Longtime Trump Associate Roger Stone Indicted and Arrested


A longtime associate of President Donald Trump’s, Roger Stone, has been indicted and arrested, charged with obstruction of an investigation, making false statements to the FBI and witness tampering. Stone was arrested in a pre-dawn raid at his home in Ft. Lauderdale, FL, last Friday.

Stone appeared before the House Intelligence Committee in September 2017 to answer questions related to the ongoing investigations into Russian meddling in the 2016 presidential election.

Stone and President Trump have been close associates for decades. It was Stone who reportedly encouraged Donald Trump to run for president in 2016. While only an official member of the President’s campaign for a short while, Stone served as an outside advisor to the Mr. Trump and the campaign and continues to this day to be one of the President’s staunchest supporters.

The charges brought against Stone center on his actions with regards to the online publication WikiLeaks. WikiLeaks published tens of thousands of emails belonging to the Democratic National Committee, as well as the chairman of the Hillary Clinton Campaign, John Podesta.

Those emails were stolen by hackers. WikiLeaks has refused to say how they came to be in possession of the them but it is widely believed among U.S. intelligence officials that the Russian government is responsible for hacking the emails and giving them to WikiLeaks.

Stone made several comments throughout the campaign indicating he had a backchannel of communication with WikiLeaks’ founder Julian Assange.

For example on August 8, 2016, Stone, speaking at a public event, told the audience, “I
actually have communicated with [Assange]. I believe the next tranche of his documents pertain to the Clinton Foundation, but there’s no telling what the October surprise may be.”

Prosecutors allege Stone communicated with members of the Trump campaign about his knowledge of the emails, as well as when they would be released.

“By in or around June and July 2016, STONE informed senior Trump Campaign officials that he had information indicating [WikiLeaks] had documents whose release would be damaging to the Clinton Campaign,” prosecutors write in the indictment.

They also indicated that members of the Trump campaign were ordered to contact Stone and inquire about any additional information he may be able to obtain about the emails WikiLeaks had.

“After the July 22, 2016 release of stolen DNC emails by [WikiLeaks], a senior Trump Campaign official was directed to contact STONE about any additional releases and what other damaging information [WikiLeaks] had regarding the Clinton Campaign. STONE thereafter told the Trump Campaign about potential future releases of damaging material by [WikiLeaks],” the indictment reads.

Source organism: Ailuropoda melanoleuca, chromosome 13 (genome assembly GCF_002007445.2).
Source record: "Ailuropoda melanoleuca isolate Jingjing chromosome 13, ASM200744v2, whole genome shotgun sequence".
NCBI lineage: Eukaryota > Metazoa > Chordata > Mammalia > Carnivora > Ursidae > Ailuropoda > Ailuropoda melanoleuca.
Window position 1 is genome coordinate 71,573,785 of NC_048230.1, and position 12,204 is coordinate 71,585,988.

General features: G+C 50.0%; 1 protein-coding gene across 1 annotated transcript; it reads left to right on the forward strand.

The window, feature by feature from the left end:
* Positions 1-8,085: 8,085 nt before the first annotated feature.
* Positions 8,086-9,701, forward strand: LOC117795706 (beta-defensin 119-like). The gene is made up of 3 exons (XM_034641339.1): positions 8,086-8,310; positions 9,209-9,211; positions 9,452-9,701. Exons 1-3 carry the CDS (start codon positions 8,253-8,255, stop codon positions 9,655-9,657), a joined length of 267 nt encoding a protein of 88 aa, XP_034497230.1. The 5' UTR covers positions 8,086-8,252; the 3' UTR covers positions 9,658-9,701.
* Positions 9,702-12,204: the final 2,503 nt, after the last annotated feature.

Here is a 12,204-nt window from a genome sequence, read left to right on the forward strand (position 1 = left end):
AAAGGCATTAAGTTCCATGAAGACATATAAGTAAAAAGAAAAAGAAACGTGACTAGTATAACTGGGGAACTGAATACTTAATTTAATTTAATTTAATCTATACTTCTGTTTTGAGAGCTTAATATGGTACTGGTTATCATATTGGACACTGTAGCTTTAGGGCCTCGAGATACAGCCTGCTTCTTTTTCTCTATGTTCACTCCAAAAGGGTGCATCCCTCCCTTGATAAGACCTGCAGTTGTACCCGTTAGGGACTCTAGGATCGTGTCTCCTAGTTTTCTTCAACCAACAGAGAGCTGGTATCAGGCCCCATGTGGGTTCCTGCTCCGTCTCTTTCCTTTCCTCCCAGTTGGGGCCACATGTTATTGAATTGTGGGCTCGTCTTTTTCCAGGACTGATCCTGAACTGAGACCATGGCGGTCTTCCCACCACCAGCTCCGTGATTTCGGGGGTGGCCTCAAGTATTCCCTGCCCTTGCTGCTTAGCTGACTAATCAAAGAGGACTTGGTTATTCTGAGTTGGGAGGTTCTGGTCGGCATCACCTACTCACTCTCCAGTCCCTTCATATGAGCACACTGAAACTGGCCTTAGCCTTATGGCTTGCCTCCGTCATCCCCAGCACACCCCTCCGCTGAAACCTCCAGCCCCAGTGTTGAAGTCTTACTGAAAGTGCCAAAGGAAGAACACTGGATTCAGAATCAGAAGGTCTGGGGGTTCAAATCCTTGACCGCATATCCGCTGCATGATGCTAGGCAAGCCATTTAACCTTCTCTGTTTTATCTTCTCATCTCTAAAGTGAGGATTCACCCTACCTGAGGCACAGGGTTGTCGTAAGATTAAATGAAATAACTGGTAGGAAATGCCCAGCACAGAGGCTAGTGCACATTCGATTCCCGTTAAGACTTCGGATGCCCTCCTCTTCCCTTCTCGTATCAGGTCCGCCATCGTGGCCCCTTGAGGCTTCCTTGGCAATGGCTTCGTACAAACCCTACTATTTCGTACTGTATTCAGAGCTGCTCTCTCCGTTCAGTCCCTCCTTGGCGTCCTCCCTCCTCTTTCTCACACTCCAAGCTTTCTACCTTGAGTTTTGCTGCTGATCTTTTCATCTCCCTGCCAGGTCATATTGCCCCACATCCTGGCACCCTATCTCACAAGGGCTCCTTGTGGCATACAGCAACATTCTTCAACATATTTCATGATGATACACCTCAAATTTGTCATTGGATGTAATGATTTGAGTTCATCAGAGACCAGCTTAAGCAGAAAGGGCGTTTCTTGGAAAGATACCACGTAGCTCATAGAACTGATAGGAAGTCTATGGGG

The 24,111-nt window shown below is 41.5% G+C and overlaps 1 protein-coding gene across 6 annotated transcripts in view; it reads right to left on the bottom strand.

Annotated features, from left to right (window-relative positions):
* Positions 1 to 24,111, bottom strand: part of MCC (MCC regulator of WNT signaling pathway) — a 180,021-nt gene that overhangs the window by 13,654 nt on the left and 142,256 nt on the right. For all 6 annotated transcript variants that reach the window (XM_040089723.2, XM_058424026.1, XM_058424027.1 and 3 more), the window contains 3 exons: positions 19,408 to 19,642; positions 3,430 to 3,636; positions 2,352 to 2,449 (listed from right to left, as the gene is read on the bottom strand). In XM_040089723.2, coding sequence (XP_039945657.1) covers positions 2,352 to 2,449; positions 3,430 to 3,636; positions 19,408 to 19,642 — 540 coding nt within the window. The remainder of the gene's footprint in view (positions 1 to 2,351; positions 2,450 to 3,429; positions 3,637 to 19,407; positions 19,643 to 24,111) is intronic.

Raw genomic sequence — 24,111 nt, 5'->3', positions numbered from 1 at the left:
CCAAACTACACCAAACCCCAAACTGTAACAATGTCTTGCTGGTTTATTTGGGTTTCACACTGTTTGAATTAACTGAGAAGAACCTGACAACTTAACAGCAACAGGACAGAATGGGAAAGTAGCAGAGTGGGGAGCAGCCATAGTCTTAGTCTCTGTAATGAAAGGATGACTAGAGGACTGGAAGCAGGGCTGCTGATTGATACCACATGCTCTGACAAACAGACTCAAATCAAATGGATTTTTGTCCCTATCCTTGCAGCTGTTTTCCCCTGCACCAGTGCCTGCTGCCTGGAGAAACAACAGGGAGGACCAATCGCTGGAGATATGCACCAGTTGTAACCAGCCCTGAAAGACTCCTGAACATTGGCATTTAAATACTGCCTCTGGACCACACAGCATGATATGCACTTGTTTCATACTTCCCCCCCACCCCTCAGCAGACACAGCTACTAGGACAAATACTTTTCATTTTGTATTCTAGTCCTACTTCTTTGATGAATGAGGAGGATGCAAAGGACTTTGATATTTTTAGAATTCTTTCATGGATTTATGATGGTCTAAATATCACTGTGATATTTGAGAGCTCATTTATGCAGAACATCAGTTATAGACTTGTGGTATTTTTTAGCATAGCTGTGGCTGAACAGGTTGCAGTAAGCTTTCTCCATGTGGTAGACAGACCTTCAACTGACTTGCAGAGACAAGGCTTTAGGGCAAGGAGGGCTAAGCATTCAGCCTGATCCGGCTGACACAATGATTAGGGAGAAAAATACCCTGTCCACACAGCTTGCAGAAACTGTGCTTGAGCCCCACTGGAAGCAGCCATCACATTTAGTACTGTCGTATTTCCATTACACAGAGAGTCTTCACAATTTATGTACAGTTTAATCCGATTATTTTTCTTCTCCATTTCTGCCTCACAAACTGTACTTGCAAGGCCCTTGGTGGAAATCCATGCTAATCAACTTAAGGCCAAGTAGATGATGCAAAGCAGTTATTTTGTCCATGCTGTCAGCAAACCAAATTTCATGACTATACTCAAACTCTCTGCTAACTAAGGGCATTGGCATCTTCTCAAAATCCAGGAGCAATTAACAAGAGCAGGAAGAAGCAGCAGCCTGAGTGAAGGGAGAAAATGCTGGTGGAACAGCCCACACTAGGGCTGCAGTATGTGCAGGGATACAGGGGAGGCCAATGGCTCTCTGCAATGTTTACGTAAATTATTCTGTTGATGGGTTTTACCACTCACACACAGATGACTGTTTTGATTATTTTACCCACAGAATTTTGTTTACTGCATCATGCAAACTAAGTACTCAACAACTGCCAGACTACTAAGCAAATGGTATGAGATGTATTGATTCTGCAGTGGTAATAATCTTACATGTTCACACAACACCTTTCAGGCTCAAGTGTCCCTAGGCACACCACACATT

The allegations are seen as potentially damaging to the White House given the small number of individuals who qualify as senior Trump campaign officials and the even smaller number of individuals who would be able to issue directives to them.

The White House has downplayed any connection to Stone’s actions however. Stone’s arrest “has nothing to do with the president and certainly nothing to do with the White House,” White House Press Secretary Sarah Huckabee Sanders told reporters on Friday.

“The indictment today does not allege Russian collusion by Roger Stone or anyone else. Rather, the indictment focuses on alleged false statements Mr. Stone made to Congress,” attorney for President Trump, Jay Sekulow, told CNN in a statement.

Stone was charged with seven counts in all: one count of obstructing a federal investigation, five counts of making false statements and one count of witness tampering. Stone appeared at his arraignment in a Washington, D.C. courtroom yesterday where he entered a plea of not guilty.

His next court appearance will be on Friday before Judge Amy Berman Jackson in U.S. District Court in Washington, D.C. Jackson is also presiding over the case brought by federal prosecutors against former Trump campaign chairman Paul Manafort.

Photo by Marco Verch via Flickr

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